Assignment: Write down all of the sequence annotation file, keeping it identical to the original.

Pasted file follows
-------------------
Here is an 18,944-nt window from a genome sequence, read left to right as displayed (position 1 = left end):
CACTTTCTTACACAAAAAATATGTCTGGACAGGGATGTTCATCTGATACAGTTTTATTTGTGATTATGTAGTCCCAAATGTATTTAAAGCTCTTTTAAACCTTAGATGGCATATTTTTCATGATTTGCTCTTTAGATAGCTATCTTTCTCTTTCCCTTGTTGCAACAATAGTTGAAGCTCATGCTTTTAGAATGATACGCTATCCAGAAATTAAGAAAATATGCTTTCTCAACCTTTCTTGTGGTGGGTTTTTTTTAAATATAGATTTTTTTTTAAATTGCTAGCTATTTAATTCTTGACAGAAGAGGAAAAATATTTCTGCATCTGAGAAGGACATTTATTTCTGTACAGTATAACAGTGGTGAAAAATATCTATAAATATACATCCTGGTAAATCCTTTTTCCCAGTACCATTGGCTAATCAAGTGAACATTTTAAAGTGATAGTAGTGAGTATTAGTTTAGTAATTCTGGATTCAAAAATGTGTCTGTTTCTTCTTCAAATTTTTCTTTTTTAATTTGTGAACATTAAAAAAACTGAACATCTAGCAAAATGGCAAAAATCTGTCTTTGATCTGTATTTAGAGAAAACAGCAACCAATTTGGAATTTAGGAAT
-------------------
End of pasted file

Here is an 18,944-nt window from a genome sequence, read left to right as displayed (position 1 = left end):
CACTTTCTTACACAAAAAATATGTCTGGACAGGGATGTTCATCTGATACAGTTTTATTTGTGATTATGTAGTCCCAAATGTATTTAAAGCTCTTTTAAACCTTAGATGGCATATTTTTCATGATTTGCTCTTTAGATAGCTATCTTTCTCTTTCCCTTGTTGCAACAATAGTTGAAGCTCATGCTTTTAGAATGATACGCTATCCAGAAATTAAGAAAATATGCTTTCTCAACCTTTCTTGTGGTGGGTTTTTTTTAAATATAGATTTTTTTTTAAATTGCTAGCTATTTAATTCTTGACAGAAGAGGAAAAATATTTCTGCATCTGAGAAGGACATTTATTTCTGTACAGTATAACAGTGGTGAAAAATATCTATAAATATACATCCTGGTAAATCCTTTTTCCCAGTACCATTGGCTAATCAAGTGAACATTTTAAAGTGATAGTAGTGAGTATTAGTTTAGTAATTCTGGATTCAAAAATGTGTCTGTTTCTTCTTCAAATTTTTCTTTTTTAATTTGTGAACATTAAAAAAACTGAACATCTAGCAAAATGGCAAAAATCTGTCTTTGATCTGTATTTAGAGAAAACAGCAACCAATTTGGAATTTAGGAAT